Vitamin C: or acid, is the most widely taken vitamin in supplement form.  The adult RDA is 60-95 mg.  Vitamin C helps protect the nerves, glands, joints and connective tissues from oxidation and aids in the absorption of iron. Some research indicates it strengthens the immune system. It is concentrated in certain fruits and dark leafy green vegetables.  It is frequently used to boost the immune system and reduce the symptoms of colds, asthma, and allergies.  It also strengthens blood vessels, helps the body resist infection, and plays a crucial role in the healing of wounds, broken bones, and surgical operations.  It can be made into a paste and applied topically to kill viruses that cause warts and other skin problems, to relieve pain and inflammation of burns and stings, and to lessen the risk of infection.  Vitamin C supplements are inexpensive, widely available, and nontoxic (though pregnant women should avoid megadoses in the 3-6 g range).  It comes in powders, tablets, and capsules.

Vitamin D: This promotes strong bones and teeth. It is necessary for the absorption of calcium.

Vitamin E like vitamin C, is a powerful antioxidant nutrient that protects the body against the harmful effects of free radicals, unstable particles in the body that have been implicated in problems ranging from cancer to the effects of aging.  The RDA is 30 IU.  Food sources include vegetable oils, wheat germ, nuts, seeds, and whole grains.  Vitamin E may also promote virility and protect against heart disease.  Vitamin E helps the heart to function and promotes the use of fatty acids. It helps eliminate exercise cramps and nighttime leg cramps.  Applied topically (break open capsules), it boosts the healing of burns, canker sores, and diaper rashes, and prevents scarring.  It is sold as a liquid and in dry an oil-filled capsules.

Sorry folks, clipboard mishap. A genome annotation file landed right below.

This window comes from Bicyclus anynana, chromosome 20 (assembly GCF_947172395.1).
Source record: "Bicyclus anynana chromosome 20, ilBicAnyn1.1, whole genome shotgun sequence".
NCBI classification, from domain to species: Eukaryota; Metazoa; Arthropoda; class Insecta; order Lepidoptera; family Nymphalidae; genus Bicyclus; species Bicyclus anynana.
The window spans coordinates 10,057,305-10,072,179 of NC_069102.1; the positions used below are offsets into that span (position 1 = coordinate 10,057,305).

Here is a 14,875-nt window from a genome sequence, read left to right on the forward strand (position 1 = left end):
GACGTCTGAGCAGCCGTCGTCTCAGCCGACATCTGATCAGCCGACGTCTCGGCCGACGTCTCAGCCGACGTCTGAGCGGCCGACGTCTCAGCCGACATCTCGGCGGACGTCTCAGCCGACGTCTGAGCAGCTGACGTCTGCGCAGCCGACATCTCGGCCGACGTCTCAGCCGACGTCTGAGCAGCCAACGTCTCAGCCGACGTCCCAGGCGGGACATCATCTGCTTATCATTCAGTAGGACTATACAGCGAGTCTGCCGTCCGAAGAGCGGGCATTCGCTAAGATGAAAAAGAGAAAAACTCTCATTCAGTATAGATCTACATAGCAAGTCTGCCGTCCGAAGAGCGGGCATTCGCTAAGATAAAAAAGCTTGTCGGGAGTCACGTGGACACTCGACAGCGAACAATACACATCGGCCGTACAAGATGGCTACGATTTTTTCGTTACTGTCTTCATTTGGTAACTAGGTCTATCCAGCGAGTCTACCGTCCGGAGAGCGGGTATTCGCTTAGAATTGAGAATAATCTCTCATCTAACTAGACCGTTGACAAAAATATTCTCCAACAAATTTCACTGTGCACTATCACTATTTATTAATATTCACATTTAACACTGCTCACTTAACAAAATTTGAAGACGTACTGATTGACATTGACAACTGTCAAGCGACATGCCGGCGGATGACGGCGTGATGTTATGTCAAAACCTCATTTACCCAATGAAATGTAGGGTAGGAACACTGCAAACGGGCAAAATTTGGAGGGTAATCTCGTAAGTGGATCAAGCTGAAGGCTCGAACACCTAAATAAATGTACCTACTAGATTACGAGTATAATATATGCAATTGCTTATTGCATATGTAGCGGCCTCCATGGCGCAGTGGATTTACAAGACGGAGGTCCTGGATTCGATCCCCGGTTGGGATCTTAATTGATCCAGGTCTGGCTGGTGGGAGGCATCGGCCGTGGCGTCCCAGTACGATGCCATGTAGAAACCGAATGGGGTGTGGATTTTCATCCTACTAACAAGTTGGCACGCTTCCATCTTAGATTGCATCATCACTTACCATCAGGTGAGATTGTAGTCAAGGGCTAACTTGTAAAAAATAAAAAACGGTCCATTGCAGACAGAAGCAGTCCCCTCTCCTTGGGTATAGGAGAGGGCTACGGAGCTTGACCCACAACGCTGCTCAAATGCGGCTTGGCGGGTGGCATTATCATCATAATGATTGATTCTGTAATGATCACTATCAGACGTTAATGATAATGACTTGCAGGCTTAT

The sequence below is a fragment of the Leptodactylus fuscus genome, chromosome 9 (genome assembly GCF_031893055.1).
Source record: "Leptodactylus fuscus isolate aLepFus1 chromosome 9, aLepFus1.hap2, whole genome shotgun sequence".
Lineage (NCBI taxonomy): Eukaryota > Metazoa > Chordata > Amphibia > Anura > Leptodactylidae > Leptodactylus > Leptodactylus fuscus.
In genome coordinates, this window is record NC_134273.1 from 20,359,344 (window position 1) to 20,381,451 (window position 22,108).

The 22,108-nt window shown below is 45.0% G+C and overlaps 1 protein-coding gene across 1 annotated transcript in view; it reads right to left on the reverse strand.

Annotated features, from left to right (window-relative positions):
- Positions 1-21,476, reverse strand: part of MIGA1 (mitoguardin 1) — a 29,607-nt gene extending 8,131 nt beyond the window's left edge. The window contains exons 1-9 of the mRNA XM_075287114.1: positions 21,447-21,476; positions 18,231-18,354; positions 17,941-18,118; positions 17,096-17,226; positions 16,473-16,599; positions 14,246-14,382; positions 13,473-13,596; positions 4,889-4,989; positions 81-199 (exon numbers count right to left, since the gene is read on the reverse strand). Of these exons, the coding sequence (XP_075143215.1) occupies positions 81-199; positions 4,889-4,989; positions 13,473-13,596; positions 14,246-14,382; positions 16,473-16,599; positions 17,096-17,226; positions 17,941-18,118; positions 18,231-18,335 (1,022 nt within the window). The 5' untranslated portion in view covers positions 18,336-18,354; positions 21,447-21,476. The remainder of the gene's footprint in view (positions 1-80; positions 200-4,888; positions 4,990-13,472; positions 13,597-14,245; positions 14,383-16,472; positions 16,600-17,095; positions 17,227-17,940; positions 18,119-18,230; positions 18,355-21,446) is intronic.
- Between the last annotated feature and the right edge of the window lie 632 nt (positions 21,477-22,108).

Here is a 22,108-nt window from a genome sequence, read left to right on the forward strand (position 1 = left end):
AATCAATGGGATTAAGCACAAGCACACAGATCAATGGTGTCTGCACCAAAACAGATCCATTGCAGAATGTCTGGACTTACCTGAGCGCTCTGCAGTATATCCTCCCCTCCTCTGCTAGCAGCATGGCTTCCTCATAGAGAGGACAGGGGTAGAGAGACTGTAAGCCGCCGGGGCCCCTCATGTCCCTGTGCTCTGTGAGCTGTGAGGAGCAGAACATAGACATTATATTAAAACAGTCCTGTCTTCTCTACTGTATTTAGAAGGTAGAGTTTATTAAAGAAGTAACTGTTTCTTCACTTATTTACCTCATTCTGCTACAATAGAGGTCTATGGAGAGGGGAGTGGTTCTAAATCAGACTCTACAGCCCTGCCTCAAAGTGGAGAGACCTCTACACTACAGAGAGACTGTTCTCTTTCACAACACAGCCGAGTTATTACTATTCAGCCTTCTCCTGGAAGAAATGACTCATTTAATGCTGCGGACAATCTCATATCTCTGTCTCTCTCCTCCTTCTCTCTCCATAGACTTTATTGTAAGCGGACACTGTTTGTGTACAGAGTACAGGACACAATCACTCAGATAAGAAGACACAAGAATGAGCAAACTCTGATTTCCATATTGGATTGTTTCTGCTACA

Vitamin PQQ: (Pyrroloquinoline quinone) is the first new vitamin in 55 years.  PQQ, an element first discovered in 1979 isolated from bacteria, has now been classified as a vitamin making it the first new vitamin to be discovered since vitamin B12 in 1948.  A new member of the B vitamin family, PQQ has been identified as an important player in improving reproductive performance in mammals.  In a report in the April 2003 issue of Nature (2003, vol. 422 (6934):832), researchers discovered mice fed a PQQ-deficient diet grew slower, had more fragile skin, reduced immune responseees, and did not reproduce well.  For more information, visit